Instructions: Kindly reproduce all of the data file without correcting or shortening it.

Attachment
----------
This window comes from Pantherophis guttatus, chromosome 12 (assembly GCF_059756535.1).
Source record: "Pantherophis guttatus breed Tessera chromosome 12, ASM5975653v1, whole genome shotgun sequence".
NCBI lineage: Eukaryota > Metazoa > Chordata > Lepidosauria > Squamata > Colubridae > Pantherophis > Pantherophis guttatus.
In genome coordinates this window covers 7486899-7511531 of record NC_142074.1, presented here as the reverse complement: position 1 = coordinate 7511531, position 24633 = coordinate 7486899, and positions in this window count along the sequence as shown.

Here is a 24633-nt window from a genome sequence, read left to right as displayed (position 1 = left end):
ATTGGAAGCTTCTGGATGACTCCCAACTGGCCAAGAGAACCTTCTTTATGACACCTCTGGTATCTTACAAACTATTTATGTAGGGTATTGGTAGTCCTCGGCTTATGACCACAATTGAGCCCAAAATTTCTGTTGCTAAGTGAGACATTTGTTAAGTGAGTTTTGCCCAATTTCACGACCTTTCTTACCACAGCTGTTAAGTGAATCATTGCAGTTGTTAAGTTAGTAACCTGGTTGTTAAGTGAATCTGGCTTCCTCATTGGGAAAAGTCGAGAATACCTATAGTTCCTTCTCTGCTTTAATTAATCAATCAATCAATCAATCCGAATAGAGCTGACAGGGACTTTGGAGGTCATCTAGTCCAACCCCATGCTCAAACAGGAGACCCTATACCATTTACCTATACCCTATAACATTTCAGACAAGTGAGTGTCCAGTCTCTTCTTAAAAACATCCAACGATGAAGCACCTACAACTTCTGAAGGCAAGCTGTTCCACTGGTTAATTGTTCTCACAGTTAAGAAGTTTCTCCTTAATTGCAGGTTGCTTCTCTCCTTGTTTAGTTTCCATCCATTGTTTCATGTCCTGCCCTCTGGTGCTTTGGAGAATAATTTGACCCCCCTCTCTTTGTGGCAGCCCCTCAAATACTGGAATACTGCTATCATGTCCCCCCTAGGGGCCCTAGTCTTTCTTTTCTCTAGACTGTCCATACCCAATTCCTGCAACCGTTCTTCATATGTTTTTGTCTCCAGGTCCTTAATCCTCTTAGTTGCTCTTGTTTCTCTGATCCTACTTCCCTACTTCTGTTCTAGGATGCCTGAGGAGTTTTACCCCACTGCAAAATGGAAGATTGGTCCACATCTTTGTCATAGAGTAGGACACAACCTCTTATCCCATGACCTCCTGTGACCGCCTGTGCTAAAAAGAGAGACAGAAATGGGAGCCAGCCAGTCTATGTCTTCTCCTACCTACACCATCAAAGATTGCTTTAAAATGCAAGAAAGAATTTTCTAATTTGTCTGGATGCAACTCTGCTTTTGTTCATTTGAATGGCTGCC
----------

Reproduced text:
This window comes from Pantherophis guttatus, chromosome 12 (assembly GCF_059756535.1).
Source record: "Pantherophis guttatus breed Tessera chromosome 12, ASM5975653v1, whole genome shotgun sequence".
NCBI lineage: Eukaryota > Metazoa > Chordata > Lepidosauria > Squamata > Colubridae > Pantherophis > Pantherophis guttatus.
In genome coordinates this window covers 7486899-7511531 of record NC_142074.1, presented here as the reverse complement: position 1 = coordinate 7511531, position 24633 = coordinate 7486899, and positions in this window count along the sequence as shown.

Here is a 24633-nt window from a genome sequence, read left to right as displayed (position 1 = left end):
ATTGGAAGCTTCTGGATGACTCCCAACTGGCCAAGAGAACCTTCTTTATGACACCTCTGGTATCTTACAAACTATTTATGTAGGGTATTGGTAGTCCTCGGCTTATGACCACAATTGAGCCCAAAATTTCTGTTGCTAAGTGAGACATTTGTTAAGTGAGTTTTGCCCAATTTCACGACCTTTCTTACCACAGCTGTTAAGTGAATCATTGCAGTTGTTAAGTTAGTAACCTGGTTGTTAAGTGAATCTGGCTTCCTCATTGGGAAAAGTCGAGAATACCTATAGTTCCTTCTCTGCTTTAATTAATCAATCAATCAATCAATCCGAATAGAGCTGACAGGGACTTTGGAGGTCATCTAGTCCAACCCCATGCTCAAACAGGAGACCCTATACCATTTACCTATACCCTATAACATTTCAGACAAGTGAGTGTCCAGTCTCTTCTTAAAAACATCCAACGATGAAGCACCTACAACTTCTGAAGGCAAGCTGTTCCACTGGTTAATTGTTCTCACAGTTAAGAAGTTTCTCCTTAATTGCAGGTTGCTTCTCTCCTTGTTTAGTTTCCATCCATTGTTTCATGTCCTGCCCTCTGGTGCTTTGGAGAATAATTTGACCCCCCTCTCTTTGTGGCAGCCCCTCAAATACTGGAATACTGCTATCATGTCCCCCCTAGGGGCCCTAGTCTTTCTTTTCTCTAGACTGTCCATACCCAATTCCTGCAACCGTTCTTCATATGTTTTTGTCTCCAGGTCCTTAATCCTCTTAGTTGCTCTTGTTTCTCTGATCCTACTTCCCTACTTCTGTTCTAGGATGCCTGAGGAGTTTTACCCCACTGCAAAATGGAAGATTGGTCCACATCTTTGTCATAGAGTAGGACACAACCTCTTATCCCATGACCTCCTGTGACCGCCTGTGCTAAAAAGAGAGACAGAAATGGGAGCCAGCCAGTCTATGTCTTCTCCTACCTACACCATCAAAGATTGCTTTAAAATGCAAGAAAGAATTTTCTAATTTGTCTGGATGCAACTCTGCTTTTGTTCATTTGAATGGCTGCC